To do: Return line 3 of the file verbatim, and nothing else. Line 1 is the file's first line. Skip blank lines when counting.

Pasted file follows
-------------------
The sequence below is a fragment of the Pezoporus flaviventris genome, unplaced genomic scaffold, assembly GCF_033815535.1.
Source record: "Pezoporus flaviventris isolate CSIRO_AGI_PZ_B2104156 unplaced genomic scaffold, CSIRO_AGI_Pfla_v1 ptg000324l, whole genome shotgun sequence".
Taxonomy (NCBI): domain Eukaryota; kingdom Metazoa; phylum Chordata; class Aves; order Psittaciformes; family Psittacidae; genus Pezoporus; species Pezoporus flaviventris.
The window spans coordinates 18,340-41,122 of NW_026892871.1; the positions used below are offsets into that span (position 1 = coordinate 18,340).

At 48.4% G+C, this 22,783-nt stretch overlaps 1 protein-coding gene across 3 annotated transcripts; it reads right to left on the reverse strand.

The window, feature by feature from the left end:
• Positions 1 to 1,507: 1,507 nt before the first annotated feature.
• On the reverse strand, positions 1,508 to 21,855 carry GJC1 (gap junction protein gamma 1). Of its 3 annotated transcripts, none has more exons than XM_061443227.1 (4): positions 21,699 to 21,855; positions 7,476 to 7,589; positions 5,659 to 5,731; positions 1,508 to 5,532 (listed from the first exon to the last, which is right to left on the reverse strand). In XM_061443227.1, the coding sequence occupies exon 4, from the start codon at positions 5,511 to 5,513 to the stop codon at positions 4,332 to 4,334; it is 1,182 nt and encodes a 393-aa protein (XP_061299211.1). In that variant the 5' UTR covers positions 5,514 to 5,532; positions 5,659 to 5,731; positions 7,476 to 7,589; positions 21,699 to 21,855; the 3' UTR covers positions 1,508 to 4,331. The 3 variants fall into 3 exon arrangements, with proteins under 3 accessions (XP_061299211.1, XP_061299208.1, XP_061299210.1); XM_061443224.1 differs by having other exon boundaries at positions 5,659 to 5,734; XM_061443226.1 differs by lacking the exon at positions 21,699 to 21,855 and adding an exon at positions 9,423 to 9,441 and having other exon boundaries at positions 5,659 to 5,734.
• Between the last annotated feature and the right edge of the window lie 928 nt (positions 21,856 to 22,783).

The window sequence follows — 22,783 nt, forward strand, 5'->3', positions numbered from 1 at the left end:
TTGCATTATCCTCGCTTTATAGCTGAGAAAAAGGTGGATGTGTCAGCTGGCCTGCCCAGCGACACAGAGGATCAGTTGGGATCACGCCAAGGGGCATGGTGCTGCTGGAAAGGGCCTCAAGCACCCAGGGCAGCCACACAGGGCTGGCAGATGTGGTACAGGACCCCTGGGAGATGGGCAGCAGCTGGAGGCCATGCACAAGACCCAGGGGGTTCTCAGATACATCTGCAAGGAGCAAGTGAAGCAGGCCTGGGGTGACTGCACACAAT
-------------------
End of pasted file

Taxonomy (NCBI): domain Eukaryota; kingdom Metazoa; phylum Chordata; class Aves; order Psittaciformes; family Psittacidae; genus Pezoporus; species Pezoporus flaviventris.